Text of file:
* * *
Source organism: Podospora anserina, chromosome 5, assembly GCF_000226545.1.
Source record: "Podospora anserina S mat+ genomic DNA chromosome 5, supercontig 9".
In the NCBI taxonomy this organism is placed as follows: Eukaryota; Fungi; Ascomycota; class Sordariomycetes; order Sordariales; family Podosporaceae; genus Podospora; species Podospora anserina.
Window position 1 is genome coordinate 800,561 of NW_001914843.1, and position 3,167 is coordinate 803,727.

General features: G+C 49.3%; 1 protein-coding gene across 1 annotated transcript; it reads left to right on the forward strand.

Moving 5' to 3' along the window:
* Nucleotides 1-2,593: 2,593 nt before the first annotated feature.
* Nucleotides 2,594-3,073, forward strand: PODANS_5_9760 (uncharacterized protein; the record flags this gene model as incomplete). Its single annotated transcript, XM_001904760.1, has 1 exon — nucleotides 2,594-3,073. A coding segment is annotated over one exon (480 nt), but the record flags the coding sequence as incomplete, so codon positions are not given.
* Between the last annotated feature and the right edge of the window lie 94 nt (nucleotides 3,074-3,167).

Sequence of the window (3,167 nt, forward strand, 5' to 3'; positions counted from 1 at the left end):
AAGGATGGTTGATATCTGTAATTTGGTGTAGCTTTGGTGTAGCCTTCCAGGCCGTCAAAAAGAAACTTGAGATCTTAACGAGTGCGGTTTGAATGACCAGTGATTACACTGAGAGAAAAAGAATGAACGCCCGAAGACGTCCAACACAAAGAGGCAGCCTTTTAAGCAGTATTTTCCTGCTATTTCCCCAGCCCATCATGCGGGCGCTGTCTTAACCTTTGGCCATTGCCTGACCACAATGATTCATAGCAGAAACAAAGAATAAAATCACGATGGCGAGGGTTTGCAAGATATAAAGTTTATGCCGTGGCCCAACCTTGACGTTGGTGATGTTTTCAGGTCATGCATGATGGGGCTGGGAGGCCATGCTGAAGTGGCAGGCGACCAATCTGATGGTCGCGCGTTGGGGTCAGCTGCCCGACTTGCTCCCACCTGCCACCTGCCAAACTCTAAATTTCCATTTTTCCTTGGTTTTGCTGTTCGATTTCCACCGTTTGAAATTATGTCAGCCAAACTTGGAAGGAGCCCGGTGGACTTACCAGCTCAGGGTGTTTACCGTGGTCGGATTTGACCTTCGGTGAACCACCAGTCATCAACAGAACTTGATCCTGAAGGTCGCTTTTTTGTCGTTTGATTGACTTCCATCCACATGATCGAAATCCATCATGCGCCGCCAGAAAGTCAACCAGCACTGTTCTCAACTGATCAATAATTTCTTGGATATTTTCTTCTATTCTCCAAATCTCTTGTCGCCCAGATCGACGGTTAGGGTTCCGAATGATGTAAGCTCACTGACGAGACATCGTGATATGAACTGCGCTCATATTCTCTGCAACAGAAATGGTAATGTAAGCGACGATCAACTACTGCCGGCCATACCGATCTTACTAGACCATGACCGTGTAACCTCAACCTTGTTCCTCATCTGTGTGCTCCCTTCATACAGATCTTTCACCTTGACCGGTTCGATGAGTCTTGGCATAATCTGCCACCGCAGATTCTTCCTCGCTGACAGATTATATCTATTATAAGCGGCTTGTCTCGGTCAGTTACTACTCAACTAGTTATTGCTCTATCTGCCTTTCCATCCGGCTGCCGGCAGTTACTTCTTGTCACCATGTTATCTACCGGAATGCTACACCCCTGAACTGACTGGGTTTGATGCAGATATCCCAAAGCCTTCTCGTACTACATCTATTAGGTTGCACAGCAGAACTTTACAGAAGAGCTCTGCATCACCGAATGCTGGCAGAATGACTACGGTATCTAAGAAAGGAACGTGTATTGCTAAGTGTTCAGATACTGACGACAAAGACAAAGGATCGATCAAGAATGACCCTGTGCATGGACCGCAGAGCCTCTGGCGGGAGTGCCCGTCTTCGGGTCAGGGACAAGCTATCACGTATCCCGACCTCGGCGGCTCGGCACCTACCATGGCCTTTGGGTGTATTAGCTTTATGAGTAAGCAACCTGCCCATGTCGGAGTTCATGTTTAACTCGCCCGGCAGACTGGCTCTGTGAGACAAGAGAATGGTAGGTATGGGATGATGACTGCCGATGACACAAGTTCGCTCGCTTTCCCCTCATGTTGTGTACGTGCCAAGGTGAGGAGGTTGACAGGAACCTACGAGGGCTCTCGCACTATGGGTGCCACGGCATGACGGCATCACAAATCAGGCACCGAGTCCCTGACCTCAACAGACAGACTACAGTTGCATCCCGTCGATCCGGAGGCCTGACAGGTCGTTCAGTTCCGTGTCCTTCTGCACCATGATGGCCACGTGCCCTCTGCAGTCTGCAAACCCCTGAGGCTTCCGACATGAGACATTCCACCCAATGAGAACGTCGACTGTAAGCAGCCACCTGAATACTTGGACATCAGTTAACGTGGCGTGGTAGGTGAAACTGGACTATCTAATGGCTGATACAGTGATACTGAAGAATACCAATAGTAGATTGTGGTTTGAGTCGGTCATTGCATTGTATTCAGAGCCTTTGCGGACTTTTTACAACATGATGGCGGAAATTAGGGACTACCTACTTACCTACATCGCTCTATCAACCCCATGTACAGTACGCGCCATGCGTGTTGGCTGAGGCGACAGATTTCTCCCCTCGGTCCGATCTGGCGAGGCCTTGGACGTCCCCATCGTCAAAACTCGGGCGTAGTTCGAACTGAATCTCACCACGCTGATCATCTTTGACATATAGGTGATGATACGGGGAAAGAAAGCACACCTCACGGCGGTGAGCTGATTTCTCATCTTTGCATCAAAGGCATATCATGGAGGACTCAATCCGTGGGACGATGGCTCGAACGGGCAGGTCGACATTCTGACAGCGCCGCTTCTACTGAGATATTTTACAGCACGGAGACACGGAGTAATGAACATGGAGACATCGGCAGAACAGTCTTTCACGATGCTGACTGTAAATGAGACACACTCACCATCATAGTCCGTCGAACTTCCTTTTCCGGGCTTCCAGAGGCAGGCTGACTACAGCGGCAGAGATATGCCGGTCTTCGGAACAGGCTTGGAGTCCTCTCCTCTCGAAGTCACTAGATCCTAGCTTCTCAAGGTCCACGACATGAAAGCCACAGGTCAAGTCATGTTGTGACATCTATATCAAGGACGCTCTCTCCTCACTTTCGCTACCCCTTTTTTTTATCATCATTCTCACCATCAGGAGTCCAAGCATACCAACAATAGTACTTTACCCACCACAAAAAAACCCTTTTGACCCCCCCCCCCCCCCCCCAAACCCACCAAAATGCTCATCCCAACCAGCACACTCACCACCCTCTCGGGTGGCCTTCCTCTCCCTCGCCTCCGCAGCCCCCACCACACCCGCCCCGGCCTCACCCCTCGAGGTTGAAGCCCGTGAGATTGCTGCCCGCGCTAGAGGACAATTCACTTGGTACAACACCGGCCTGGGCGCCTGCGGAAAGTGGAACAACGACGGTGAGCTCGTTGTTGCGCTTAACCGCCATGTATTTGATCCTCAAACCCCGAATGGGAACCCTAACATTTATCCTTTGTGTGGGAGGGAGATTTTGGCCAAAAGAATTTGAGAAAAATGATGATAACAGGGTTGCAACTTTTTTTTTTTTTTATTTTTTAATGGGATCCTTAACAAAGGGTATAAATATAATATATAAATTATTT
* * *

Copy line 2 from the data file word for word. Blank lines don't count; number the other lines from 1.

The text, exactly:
Source record: "Podospora anserina S mat+ genomic DNA chromosome 5, supercontig 9".